Movie review: Onward!
Movie review: Onward!
27 April 2020
Distributor: Disney Pictures
Release date: 23 April
Onward’s arrival is perfectly timed for this COVID crisis. In a world where children are expected to cope with concerns they barely understand, that also seem certain to cloud their future, it can be helpful to remind them of the security father-figures provide.
With the closure of cinemas world-wide, Pixar’s latest family movie is stepping over the usual movie-route to deliver straight to the loungeroom.
Released digitally on a number of platforms, Onward is the story of Ian and Barley Lightfoot, two elven brothers growing up in a society populated with unicorns, pixies and centaurs that is still very much like our own. Alongside these fantastic creatures are the cars, high schools and fast-food outlets we’re more familiar with, because this is a world that has forgotten its heritage ...
“Long ago the world was full of wonder. It was adventurous – exciting! And best of all, there was magic!”
But Onward’s potted history reveals that technology ended up taking magic’s place because it was easier, and Barley (Chris Pratt) now fools around with his battered van ‘Guinevere’, while Ian (Tom Holland) worries about turning 16. Their father passed away while they were very young, leaving them few memories to draw on. Yet on the day of Ian’s birthday, their mother presents them with his final gift: a spell that will allow them one last day in his company. That is, if Ian and Barley are able to secure the final magical ingredient.
Ian is a stand-in for all children who grow up without the sure presence of a father in their lives. On his way to school, he runs into a man who knew his dad, but the figure this friend describes is largely unknown to Ian:
Friend: When he came into a room people really noticed. The man used to wear the ugliest purple socks every single day!
Friend: That’s what we asked him! But he was just bold. I always wished I had a little of that in me.
Ian’s uncertainty about his dad, and so himself, underline a truth observed by Sigmund Freud. So much of our security rests on the certainties laid by our fathers:
“I cannot think of any need in childhood as strong as the need for a father’s protection.”
‘Strong’ is the word I think best describes my own father. He was physically strong, or at least I thought so as he effortlessly hefted things that seemed gargantuan to me. His character was strong. Once he had reasoned his way to what was ‘right’, he would stick to that decision no matter what it cost him. And he was spiritually strong – much stronger than his teenage children who rolled their eyes at his insistence we begin each day with God. But the security and certainty he provided in so many areas of my life is so often lacking for children whose fathers have left the picture or are largely absent. Thankfully, Onward suggests some healthy substitutes.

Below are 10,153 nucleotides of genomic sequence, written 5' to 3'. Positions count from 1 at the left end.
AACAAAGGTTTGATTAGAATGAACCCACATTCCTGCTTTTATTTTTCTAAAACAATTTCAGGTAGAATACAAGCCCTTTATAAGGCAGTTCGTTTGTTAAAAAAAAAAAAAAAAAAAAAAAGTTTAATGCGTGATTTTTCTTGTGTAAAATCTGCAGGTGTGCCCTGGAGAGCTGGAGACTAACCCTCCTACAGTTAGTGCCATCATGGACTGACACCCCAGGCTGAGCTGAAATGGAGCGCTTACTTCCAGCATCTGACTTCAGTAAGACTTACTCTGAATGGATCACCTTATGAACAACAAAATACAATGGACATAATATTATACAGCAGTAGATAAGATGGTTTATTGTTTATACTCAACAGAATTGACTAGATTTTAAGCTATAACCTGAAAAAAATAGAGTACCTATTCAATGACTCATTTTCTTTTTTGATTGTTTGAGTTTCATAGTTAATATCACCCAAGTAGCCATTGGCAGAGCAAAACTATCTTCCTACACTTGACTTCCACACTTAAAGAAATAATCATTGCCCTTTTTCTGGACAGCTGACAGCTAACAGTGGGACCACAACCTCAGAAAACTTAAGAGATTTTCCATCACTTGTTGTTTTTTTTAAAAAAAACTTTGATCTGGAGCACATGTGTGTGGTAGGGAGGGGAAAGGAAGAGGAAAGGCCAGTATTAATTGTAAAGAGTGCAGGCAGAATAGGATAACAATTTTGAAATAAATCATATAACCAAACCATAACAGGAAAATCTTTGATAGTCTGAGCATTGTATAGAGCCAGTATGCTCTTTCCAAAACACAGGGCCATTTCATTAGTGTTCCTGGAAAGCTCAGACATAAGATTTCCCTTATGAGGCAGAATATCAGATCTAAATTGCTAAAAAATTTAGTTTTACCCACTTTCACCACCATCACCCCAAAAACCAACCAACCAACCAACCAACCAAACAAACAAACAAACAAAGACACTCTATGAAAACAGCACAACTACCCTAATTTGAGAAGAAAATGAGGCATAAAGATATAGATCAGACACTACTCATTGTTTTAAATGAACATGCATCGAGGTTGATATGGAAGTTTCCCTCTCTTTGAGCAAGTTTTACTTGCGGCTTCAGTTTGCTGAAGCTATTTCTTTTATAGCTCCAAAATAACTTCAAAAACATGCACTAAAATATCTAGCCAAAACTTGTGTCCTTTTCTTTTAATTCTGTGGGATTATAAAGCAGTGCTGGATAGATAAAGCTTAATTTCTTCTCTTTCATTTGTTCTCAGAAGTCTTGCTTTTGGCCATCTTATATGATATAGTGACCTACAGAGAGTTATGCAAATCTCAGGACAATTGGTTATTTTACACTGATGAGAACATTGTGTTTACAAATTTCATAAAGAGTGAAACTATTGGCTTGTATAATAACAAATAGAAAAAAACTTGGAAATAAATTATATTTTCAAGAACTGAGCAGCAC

The first is the ‘new guy’ in mum’s life, a centaur policeman called Colt Bronco who clearly cares for the brothers as though they were his own boys. More important for Ian, though, is his brother Barley. The younger elf comes to realise he’s always been able to rely on him for the security he needs:
“I had someone who looked out for me. Who pushed me to be more than I ever thought I could be.”
This is the sort of fatherhood we need to rediscover in this time of crisis, though it’s much closer than most suspect. For those yet to find God, Jesus says there is a father whose heart longs for the return of every lost prodigal:
“But while he was still a long way off, his father saw him and was filled with compassion for him; he ran to his son, threw his arms around him and kissed him” Luke chapter 15, verse 20.
And for the Christian, there is a father who is prepared to lovingly push us beyond our limits. The apostle Paul says our Heavenly Father has ‘good deeds’ planned for us that might make us feel weak at the knees. Yet he also offers the resources we’ll need, so we can reflect his family likeness:
“If anyone speaks, they should do so as one who speaks the very words of God. If anyone serves, they should do so with the strength God provides, so that in all things God may be praised through Jesus Christ” 1 Peter, chapter 4, verse 11.
Onward is a typically entertaining Pixar film with humour and resonant characters for most age groups. But it’s fatherhood like this that makes the film really work. What will connect all its audiences is the conviction there is a father-figure waiting for all of us, if we only have eyes to see him.